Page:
Hansen: Stories from Laguna’s quirky rearview mirror
It’s popular to do year-end retrospectives, but I should just repeat last year’s. Why? Because Laguna Beach is really Latin for “Groundhog Day.”
Here is an excerpt from my column last year:
•"Let’s revitalize downtown but not really do anything: Like an aging beauty queen, Laguna Beach stares too long in the mirror — the rearview mirror. Whether it’s compromise by committee or hiring yet another consultant to tell us the obvious, the city is very adept at moving sideways, not forward.”
That’s pretty much the same thing that happened this year, and my guess it will happen next year and the year after that ….
•When family calls, you answer: This was probably my favorite feel-good story of 2015. It actually started in 2014 when I wrote a profile about longtime resident and overall badass Jimmer Coombs. Early this year, his granddaughter in Oklahoma read the story online and contacted me. Both she and her mother, Coombs’ daughter, had been looking for him for many years. Coombs had no idea — never met them. He didn’t even know he had a granddaughter. Long story short, once he learned about the situation, he drove to Oklahoma and met his long-lost family. Everyone hugged, cried, took selfies and talked long into the night.
Best story ever.
•When immigration stayed personal: On a national level, politicians wanted to build bigger fences and keep immigration impersonal. Locally, however, immigrants like Irma Ronses at the Laguna Day Worker Center are important contributors to the community. Ronses has been working at the center since 1999 and lives in Laguna Canyon. Her five children are all grown — and college educated. Immigration is not a policy issue; it’s a human issue.
•The disaster called Haggen: The grocery store arrived with so much fanfare and hope for affordable organic food and locally sourced products. But immediately something was off. It was overpriced and quickly imploded like a weird grocery death star. And now in its place we are supposed to get a Gelson’s. Gee, thanks.
•No more cheap movies: Perhaps it was inevitable but it was still sad to see Laguna South Coast Cinema close. Granted, the place needed a lot of work. Most of the seats were lumpy and uncomfortable. The sound from the adjacent action movie sometimes overpowered your romantic comedy. It was very analog in a digital world. But it was ours and we liked it — apparently not enough, however, to keep it open.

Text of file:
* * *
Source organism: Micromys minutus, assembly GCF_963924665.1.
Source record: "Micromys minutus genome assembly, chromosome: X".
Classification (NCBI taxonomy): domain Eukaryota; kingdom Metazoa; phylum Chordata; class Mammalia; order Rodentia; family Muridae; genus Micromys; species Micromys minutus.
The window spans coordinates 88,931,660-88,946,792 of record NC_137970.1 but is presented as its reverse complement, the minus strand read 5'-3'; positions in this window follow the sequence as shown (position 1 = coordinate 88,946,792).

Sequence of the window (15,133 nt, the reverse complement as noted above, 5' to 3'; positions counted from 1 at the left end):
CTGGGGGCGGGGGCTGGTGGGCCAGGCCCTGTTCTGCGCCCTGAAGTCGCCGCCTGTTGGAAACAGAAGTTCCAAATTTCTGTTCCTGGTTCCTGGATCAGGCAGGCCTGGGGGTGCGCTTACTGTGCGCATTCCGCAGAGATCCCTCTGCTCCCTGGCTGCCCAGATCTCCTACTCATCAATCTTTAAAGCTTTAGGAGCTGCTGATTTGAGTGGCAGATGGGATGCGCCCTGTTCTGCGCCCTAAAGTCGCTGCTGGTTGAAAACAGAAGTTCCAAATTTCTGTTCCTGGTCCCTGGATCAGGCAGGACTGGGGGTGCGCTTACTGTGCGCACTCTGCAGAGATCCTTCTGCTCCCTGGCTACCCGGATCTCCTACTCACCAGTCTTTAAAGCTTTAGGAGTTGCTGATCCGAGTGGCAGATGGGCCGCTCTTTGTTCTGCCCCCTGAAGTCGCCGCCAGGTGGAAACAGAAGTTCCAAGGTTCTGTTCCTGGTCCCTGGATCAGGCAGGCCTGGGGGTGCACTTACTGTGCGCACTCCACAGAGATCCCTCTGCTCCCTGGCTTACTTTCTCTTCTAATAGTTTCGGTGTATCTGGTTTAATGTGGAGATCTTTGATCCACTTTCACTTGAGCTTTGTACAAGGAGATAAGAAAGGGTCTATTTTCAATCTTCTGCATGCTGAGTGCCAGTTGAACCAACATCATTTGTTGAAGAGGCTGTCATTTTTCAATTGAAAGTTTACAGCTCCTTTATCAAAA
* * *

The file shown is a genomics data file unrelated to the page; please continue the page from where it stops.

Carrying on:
•Death of the ocean: The starfish died, then the urchins. The kelp left town, and the reefs turned that dead brown color. Even today, our beloved Marine Protection Area looks like a war zone. Global climate changes and El Niño wreaked havoc on our coastline. About the only cool thing were all the exotic species dropping in. I mean, how awesome is a hammerhead shark?
•The drought that applied only to Corona: We spent most of the year trying to ignore the drought, believing it should be an agricultural or industrial zone problem — or anywhere in the Inland Empire. Us: “We don’t have a drought; we live next to the ocean.” Eventually, we grudgingly started to cut back, only because we didn’t want to look worse than Beverly Hills.
•Woo-woo, let’s party in a Laguna broom closet: It was clearly the year of illegal services — I mean, freelance contractors working without insurance, benefits or unions. Are you an apartment building owner burdened with rent control? Just kick everyone out and put up an Airbnb sign. In Laguna, it’s not as dramatic — yet. We just allow visitors to rent the back room and throw a lot of parties.
•Great, here comes the trolley, finally: Oh wait, it’s full. Perhaps a victim of its success, the summer trolleys in Laguna were very popular. While the times and routes were sometimes off the mark, the city tried hard to keep things rolling. The expectation is the service will continue to get better, and if that means fewer cars on the road, ring that bell.
•It’s the First Thursday of the month, let’s drink some free wine: Dubbed “drunk walk,” the city’s art walk tradition had become a little too saucy, according to gallery owners. A few decided to stop serving alcohol; others suggested cutting back the hours or having restaurants be the focal point for alcohol. Meanwhile, the politically correct members of the commission in charge of art walk denied there was a problem.
You know what they say about denial.
Either way, 2015 in Laguna was filled with interesting stories, some touching, many bewildering, but always typically Laguna.
Which is how we like it.
DAVID HANSEN is a writer and Laguna Beach resident. He can be reached at firstname.lastname@example.org.